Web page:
The UK Is Sleeping on Ella Mai and It's Embarrassing
Photo by MEENO via PR

The UK Is Sleeping on Ella Mai and It's Embarrassing

I'm embarrassed!! But seriously, the "Boo'd Up" singer is a rising British talent, who gets more love in the US. Why is that?
13 July 2018, 11:00am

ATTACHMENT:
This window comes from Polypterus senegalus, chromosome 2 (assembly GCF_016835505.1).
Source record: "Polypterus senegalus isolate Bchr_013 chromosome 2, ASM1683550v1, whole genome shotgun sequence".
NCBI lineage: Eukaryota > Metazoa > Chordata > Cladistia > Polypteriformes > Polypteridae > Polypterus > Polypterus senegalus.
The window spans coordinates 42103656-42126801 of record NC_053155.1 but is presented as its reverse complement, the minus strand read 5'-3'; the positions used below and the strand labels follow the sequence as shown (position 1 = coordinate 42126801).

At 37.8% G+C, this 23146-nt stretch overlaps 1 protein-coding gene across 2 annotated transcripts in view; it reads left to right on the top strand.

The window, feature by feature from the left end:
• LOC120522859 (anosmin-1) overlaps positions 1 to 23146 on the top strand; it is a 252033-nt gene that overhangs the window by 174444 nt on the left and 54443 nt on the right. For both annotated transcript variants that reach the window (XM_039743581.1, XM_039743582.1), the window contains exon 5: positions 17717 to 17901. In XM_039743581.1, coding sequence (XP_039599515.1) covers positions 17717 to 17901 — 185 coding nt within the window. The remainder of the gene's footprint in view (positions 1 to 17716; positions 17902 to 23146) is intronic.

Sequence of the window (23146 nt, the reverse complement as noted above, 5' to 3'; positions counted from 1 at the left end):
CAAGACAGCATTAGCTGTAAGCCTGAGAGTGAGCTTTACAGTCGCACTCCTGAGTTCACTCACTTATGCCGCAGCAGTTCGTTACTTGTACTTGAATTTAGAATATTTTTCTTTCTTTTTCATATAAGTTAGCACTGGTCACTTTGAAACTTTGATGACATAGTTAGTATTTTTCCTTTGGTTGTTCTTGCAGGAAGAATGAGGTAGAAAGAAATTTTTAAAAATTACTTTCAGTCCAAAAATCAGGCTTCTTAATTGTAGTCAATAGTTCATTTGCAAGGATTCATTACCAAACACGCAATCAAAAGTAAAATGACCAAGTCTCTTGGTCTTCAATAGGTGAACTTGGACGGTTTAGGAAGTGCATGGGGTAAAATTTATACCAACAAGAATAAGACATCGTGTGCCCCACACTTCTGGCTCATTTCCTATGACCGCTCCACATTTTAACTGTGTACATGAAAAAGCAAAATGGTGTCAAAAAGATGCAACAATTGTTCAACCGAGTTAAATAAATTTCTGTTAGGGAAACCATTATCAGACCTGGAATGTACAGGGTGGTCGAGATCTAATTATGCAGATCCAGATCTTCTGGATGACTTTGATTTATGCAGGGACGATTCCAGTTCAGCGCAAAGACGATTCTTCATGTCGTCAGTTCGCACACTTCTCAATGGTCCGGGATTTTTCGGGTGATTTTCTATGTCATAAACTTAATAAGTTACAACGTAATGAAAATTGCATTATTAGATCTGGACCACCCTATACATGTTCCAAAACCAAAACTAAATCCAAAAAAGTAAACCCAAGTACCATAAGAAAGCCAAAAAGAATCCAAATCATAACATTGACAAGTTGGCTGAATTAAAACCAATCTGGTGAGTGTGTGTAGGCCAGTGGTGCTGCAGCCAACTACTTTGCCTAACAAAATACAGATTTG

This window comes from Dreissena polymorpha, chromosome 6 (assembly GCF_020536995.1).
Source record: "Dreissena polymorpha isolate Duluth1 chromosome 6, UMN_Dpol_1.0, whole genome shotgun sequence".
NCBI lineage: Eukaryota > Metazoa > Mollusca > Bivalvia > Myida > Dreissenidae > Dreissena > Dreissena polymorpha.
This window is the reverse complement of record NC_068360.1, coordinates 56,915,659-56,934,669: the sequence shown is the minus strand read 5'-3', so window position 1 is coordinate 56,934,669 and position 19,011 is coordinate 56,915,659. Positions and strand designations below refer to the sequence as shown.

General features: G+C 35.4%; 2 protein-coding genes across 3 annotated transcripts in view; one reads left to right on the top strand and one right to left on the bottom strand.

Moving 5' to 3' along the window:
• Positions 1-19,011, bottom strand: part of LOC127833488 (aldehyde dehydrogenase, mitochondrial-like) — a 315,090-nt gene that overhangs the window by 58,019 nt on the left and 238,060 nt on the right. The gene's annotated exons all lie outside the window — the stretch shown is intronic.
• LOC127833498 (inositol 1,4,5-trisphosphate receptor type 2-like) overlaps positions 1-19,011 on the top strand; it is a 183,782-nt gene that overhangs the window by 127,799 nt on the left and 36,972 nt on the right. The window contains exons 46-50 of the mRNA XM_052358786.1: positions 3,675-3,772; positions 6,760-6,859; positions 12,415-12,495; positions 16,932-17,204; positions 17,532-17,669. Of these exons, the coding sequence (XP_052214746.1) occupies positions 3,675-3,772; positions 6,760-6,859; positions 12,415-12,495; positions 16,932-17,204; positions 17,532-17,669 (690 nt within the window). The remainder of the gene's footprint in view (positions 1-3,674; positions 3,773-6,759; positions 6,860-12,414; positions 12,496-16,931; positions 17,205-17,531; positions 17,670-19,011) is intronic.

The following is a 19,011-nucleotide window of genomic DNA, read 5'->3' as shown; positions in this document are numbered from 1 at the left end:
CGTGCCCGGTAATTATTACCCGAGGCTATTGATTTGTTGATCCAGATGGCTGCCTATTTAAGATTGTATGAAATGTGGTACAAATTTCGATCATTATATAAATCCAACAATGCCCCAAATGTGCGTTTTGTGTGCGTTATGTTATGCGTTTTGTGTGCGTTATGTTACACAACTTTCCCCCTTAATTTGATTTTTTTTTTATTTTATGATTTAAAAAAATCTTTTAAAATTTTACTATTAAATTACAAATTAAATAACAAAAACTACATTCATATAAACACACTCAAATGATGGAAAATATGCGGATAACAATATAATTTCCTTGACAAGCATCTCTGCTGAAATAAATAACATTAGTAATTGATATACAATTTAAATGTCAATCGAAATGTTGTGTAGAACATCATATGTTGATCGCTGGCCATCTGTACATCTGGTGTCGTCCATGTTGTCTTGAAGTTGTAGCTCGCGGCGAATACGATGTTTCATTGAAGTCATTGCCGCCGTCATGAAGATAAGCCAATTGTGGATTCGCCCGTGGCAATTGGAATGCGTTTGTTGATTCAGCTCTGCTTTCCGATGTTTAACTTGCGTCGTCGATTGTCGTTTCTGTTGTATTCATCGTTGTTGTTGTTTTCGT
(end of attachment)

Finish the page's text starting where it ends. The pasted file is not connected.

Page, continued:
In 2014, three young women from the south of England made Cheryl Tweedy’s face light up like she’d just received a fat annual Girls Aloud royalties cheque. In their first X Factor audition, girl group Arize rippled through three-part harmonies while covering Little Mix. In the process, they seemed seemed to win over every one of the judges, too (they were knocked out of the competition at the next stage, but still). Watching the clip on YouTube now, you don’t learn any of the singers’ names. But one of them, in an oversized acid-wash denim shirt and dark lipstick, is now responsible for one of the biggest songs of the summer. In a few years, Ella Mai – now 23 – graduated from getting booted off of The X Factor in its early stages to creating “Boo’d Up,” a late-blooming infatuation anthem. The strangest part of all? Her huge hit isn’t yet a huge hit in the country she’s from.